Linda applied for an award to help fund her elective placement in Ghana to compare mental health services there with those in the UK
The main objective of taking my elective placement in Takoradi, Ghana was to compare mental health services with those in the UK (London). Stemming from the startling statistics produced by the Maternity Review of inequalities amongst ethnic minorities and mental health issues. I spent two weeks in a Mother and Baby Unit in London which was an insightful experience. In stark contrast, the care provided in Ghana was almost non-existent in relation to perinatal mental health. The whole experience has made me appreciate what we have in the UK and feel proud to work for the NHS: the multidisciplinary team work extremely hard to care for women and their families through a traumatic time in their life.
In Ghana, there are no Mother and Baby Units, just a three-bedded room which is understaffed and managed by nurses with no input from a psychiatrist.
Although there may be a lack of resources, they make do with what they have and do the best they can for their clients. Mental health issues were not as taboo as I had originally thought with people able to access walk- in clinics if they have concerns for themselves or relatives.
Whilst in Ghana, I had the opportunity to work in the delivery suite. With many emergencies, including a PPH and neonatal resuscitation (which led to a stillbirth), my emergency skills significantly improved. Being exposed to high risk situations with limited resources empowered me to use my initiative and enhance my confidence.
In Ghana, pain relief during labour is unavailable. Initially I found this barbaric, but I quickly saw that how empowering it was for women to use their strength to deliver their babies safely. This has further enhanced my belief that the female body is designed to deliver babies naturally, in conjunction with the use of positions in labour and guidance of an assertive midwife to help women cope. All women receive a book with bible passages as religion is integral in Ghana and this was an effective coping mechanism for some women.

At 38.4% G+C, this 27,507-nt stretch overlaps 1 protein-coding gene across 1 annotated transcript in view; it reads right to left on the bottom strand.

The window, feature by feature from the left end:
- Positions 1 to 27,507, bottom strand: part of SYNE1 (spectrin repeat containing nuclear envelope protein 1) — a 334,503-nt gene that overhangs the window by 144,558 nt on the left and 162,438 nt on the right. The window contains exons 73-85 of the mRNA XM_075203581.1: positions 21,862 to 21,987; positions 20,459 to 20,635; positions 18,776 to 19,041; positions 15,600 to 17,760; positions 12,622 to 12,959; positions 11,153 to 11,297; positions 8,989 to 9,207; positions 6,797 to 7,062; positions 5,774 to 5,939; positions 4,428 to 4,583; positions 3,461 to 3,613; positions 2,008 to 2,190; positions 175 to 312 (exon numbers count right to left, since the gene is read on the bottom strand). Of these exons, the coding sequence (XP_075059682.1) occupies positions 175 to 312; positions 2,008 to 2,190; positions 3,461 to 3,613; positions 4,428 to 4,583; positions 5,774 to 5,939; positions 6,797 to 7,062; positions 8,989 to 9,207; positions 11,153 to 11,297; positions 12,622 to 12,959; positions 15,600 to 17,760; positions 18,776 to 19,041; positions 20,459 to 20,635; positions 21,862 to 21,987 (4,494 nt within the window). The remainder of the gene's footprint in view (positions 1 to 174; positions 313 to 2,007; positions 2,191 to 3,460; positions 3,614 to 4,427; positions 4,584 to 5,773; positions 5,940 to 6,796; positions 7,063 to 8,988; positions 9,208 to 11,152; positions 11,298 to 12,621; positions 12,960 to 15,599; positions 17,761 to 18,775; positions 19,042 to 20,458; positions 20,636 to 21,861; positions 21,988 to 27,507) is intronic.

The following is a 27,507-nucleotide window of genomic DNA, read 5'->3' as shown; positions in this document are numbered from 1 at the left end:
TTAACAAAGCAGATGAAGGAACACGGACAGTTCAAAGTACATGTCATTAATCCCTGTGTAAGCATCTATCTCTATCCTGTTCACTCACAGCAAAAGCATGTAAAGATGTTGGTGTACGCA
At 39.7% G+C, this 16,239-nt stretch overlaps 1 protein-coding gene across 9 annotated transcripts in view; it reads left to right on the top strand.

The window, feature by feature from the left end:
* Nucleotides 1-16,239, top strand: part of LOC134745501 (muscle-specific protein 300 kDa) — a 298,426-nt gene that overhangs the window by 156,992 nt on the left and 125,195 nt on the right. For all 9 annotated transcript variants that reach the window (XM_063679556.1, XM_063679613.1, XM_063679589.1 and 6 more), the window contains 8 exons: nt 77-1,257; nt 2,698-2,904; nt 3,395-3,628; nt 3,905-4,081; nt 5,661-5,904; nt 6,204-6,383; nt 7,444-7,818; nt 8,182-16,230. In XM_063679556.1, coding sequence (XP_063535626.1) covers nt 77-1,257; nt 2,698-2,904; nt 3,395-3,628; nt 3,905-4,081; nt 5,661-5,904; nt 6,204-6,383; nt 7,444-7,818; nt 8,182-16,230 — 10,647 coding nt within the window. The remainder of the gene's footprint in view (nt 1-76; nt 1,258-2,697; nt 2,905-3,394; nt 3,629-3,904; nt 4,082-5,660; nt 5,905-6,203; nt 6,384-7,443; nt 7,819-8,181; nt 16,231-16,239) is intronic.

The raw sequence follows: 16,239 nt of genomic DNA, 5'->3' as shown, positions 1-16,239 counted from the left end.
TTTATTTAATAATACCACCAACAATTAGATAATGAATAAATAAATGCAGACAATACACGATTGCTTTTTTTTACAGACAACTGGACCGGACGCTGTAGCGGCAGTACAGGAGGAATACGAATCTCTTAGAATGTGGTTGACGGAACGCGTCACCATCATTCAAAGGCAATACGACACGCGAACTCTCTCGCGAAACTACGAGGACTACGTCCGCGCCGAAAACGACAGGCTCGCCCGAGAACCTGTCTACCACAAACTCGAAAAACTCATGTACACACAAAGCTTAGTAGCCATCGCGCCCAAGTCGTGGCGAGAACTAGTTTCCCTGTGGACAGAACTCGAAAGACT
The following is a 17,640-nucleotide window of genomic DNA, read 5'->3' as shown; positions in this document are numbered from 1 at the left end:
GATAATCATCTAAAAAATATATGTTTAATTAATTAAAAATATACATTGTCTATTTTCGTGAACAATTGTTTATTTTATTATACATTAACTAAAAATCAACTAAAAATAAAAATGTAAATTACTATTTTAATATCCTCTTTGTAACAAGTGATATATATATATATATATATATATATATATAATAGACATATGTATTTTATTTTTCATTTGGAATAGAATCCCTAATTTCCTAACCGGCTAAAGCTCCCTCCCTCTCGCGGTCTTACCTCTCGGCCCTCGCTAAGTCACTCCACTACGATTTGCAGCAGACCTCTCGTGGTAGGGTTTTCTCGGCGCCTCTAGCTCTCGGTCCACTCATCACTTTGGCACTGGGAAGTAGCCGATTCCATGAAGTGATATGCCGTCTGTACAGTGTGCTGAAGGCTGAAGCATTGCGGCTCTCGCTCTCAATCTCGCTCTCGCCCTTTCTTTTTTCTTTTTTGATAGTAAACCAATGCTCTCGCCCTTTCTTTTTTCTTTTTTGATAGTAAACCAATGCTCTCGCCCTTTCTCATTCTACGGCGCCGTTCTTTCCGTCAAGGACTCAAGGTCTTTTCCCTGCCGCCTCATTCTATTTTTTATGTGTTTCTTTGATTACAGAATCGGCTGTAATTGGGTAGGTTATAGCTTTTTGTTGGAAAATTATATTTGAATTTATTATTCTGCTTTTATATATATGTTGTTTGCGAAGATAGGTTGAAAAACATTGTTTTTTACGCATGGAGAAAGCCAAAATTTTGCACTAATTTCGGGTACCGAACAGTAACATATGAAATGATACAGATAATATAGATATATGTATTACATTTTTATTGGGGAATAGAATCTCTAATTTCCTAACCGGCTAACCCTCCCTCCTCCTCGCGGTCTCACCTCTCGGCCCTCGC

Time spent on the antenatal ward encouraged me to develop my palpation skills and confidence (by diagnosing a breech) as well as fetal auscultation using a pinnard stethoscope.
I also spent time in a HIV Clinic. I thoroughly enjoyed this experience as women shared their experiences and concerns to newly diagnosed women. However, it was a bittersweet encounter as I was informed by staff that some women in the group stigmatise each other in an attempt to divert attention from themselves.
A highlight of my trip was being called to the paediatric ward to offer breastfeeding support, A mother was being vehemently told by staff she had no milk supply, resulting in her feeling responsible for her baby being admitted for malnutrition. We hand-expressed as the baby was not latching to the breast successfully. I have never been so happy to see a drop of milk! The reaction from the mother was priceless. I was reduced to tears as I was told she had never smiled up until this point. It was an emotional moment as she had been convinced she had no milk and had little support to persevere with breastfeeding.
Outside of the hospital I met some extraordinary people including students and staff who will be friends for life. I had the chance to visit a special needs school and orphanage. The children I met had a significant impact on me. Their positive attitudes and spirits truly inspired me. Despite their horrific encounters, their smiles lit up the room. This whole experience has evoked a powerful determination for me to return and help the hospital, school and orphanage. The work they do is amazing, and I feel truly honoured to have witnessed a snapshot of this. Without the Iolanthe Midwifery award this special experience would have not been possible.
Winning the Iolanthe Midwifery Award was a privilege and I will forever be grateful! The award enabled me to fulfil personal and professional goals. THANK YOU!